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Wednesday, September 1, 2010

Advice: OFII Appointment in Lyon

Today at exactly 9h, or 9am, I had an appointment for my Carte de Séjour at the OFII office here in Lyon.

Because I couldn't find CRAP for resources regarding this process I'd like to share what I learned from the very beginning of my entrance to France to my current proud Carte de Séjour.  This is for those of you who are going on a self-exchange and maybe don't have a personal translator to drag around.

Step 1:  Entry into France
When you enter into France, make sure they stamp your passport, preferably above your Student Visa (makes it easier to photo copy later).  If you come by train from any of the other countries, either as the ticket checker --> "S'il vous plaît, valider mon passeporte"  And then offer the passport and point, he should stamp it.  By train from London, the validation happens when you go through border control... no problem.

Step 2:  Send Information to OFII
Next step is to take that lovely paper the Consulate gave you and fill it out correctly, ALL IN CAPITAL LETTERS.  It's stuff like your address and phone number, make sure if you don't have some type of proof you live somewhere put this:
(your name)
Chez blahblah   <-- the address of who you are living or staying with, that way you can use their proof.

The paper states it needs a copy of your passeporte page and a copy of your visa page as well as a copy of the "validation", which is the entry stamp.  Take all this information, go down to the post office and ask for this:
Je voudrais une lettre recommandée avec avis de réception
That is pretty much a return stamped envelope.  You fill out your sending address, and then their address which in Lyon, France is:
Direction Territoriale de l'OFII
7 rue Quivogne
69286, Lyon, CEDEX 02
 Make sure before you send it that all the information you filled out is correct, you signed it and... all copies are inside.  Seal it, pay €10-15 and send it off to it's destination.

WARNINGThis needs to be sent and done before 3 months of you being in France, so if you come in June, you need to have this information send by September.

Step 3:  Check your Mail Daily
The next step can take between 2 weeks and 2 months depending on their work load; but next is a letter sent from the OFII to you.  You will receive two different letters, the first will have a paper in pink with the word "herbergement" and a letter saying they got your letter.  The second letter will have the date/time to be at the OFII office, which also includes a doctor's appointment and a notification you need to buy something called a timbres.  If there is a problem with the date or time, you will need to call the OFII office, or even better head down there and explain.  For me, it interacted with a Spanish holiday I planned, so I went down and the woman was incredibly nice and said a new letter with a new date/time would be sent.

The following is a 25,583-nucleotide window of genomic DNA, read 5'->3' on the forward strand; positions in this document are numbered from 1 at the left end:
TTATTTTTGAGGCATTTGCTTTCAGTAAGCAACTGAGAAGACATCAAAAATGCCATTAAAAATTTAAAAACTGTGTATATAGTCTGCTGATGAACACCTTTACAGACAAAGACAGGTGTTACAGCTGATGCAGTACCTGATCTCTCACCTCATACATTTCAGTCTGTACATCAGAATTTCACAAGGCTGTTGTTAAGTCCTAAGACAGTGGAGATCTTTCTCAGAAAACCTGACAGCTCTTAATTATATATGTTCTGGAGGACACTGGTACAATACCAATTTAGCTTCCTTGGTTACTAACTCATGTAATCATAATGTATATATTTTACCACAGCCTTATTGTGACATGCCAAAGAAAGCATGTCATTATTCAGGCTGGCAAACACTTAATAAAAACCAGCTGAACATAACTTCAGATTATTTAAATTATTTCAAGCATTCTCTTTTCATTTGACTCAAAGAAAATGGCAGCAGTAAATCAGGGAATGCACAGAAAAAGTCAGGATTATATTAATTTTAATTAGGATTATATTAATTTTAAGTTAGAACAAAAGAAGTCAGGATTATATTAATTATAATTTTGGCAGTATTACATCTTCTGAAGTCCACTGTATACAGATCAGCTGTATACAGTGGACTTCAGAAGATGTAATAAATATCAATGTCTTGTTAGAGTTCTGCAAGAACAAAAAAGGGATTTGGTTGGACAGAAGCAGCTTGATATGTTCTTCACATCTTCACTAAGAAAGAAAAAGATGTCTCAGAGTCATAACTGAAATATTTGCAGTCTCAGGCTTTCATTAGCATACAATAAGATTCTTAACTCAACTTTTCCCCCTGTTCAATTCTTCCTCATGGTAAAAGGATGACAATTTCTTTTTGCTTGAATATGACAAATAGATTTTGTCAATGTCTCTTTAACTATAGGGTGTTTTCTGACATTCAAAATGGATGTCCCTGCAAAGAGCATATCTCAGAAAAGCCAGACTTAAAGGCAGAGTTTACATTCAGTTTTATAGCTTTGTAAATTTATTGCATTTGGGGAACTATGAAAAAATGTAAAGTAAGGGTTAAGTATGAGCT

Step 4:  Buy the Stamp
The stamp, or timbres fiscal is the taxes owed to the government for doing the service of holding your file and your name.  It's kind of bull, but you can get social services as a student, so, all the power to the stamp.  To buy it you'll need to go to a place like a large Tabac or the trésorie in Bellecour... Here's where I went:

La Pipe Tabac..

View Larger Map

Right near my home and the university.  The easiest way is to bring in the letter and point to the stamp... it's a €55 OMI timbres fiscal So, after you buy it, DON'T LOSE IT.

Step 5:  Appointment

You will need:
  • Hebergement declaration: the pink paper that says where you live, and the person signs for it.
  • Copy of the Person You are Staying With's ID: To prove, yes, they exist
  • A small photo of yourself: Like what you used for the Visa
  • Copy of the rent bill, phone bill, electric bill
  • The convocation letter OFII sent you
  • € 55 Timbres Fiscale stamp
  • Your Passport
Very easy.  You go to the address (the 7 rue quivogne, which is just across the bridge from the 7ème) and you go up to the first floor.

Hand the woman your letter of convocation and passport, and she will say, "Assiez-vous, on vous parlera" =  sit down, we'll call your name.

The first person to call the name is a radiologist, she'll have you walk into a small room and will say quickly that you need to take off your shirt, and if you're a woman- your bra.  I got confused because in French a bra is a "soutien-gorge" so I thought she wanted me to do something with my neck, but I got smart and assumed she meant my bra.  Smart.

You face the machine thing, so your back is out, hands behind back and take a deep breath when she snaps the radio photo.

Next she'll say merci and send you to wait again.

The next person to call you will be the person that weighs you, and then gives you some information about hospitals and free testing.  Then, go out and wait with your radiography photos.

The third person is the final person, the doctor.  You simply follow her/him back, she'll kind of poke at your tummy, listen to your heart, take your blood pressure and ask you if you've been immunized for, "tetanus, hepatitus B, mumps" and how long it's been.

Then you go out, wait, then give the woman at the desk your picture, stamp, proof of living and the copy of identification... she'll put everything together...

Follow her downstairs, to this office, wait a moment and there it is!

Super easy, we were out within 40 minutes!

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